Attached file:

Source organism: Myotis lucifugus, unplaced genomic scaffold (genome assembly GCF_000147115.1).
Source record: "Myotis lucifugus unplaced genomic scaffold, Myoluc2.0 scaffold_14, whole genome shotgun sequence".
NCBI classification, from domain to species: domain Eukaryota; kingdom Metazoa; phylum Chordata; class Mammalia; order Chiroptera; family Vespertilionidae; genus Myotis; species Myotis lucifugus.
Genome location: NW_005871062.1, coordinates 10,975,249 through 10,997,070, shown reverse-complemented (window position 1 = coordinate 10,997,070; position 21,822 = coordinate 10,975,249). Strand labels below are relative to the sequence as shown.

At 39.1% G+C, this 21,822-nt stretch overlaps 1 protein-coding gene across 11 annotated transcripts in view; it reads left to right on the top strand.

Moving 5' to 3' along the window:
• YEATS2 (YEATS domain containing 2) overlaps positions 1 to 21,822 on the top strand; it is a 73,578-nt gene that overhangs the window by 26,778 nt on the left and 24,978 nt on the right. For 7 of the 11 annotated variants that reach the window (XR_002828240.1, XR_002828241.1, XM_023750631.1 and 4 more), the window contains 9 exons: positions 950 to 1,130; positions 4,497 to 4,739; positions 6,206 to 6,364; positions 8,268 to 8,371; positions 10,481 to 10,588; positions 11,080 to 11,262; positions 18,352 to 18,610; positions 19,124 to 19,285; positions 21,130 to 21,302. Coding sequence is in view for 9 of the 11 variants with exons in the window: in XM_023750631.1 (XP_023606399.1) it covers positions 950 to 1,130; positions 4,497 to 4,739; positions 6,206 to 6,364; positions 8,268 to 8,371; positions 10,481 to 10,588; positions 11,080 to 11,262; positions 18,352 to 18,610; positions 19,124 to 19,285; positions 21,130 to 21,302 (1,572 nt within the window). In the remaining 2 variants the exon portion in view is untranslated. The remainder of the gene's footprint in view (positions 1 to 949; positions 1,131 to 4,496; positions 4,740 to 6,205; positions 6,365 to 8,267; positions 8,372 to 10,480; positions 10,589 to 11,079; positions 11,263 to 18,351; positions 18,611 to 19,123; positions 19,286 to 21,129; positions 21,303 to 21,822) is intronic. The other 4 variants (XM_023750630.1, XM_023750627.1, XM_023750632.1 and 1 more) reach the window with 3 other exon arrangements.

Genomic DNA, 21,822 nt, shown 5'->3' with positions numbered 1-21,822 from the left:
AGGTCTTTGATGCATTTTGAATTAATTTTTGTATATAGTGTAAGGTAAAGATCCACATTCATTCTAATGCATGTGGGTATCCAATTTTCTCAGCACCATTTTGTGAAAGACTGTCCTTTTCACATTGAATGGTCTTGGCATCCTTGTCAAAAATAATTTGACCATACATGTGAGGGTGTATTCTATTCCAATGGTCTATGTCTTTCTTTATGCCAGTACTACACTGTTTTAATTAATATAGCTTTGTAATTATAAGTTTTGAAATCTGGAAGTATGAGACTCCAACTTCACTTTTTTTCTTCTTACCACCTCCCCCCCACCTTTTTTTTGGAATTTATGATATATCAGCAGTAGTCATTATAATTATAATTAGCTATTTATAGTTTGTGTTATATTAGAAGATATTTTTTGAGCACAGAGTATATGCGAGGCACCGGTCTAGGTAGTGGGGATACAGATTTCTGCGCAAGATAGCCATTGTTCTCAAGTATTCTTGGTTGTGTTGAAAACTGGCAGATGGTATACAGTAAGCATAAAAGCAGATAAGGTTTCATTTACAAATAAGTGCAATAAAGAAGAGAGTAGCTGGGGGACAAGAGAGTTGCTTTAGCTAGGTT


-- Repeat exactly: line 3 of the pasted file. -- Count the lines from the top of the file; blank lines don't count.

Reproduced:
NCBI classification, from domain to species: domain Eukaryota; kingdom Metazoa; phylum Chordata; class Mammalia; order Chiroptera; family Vespertilionidae; genus Myotis; species Myotis lucifugus.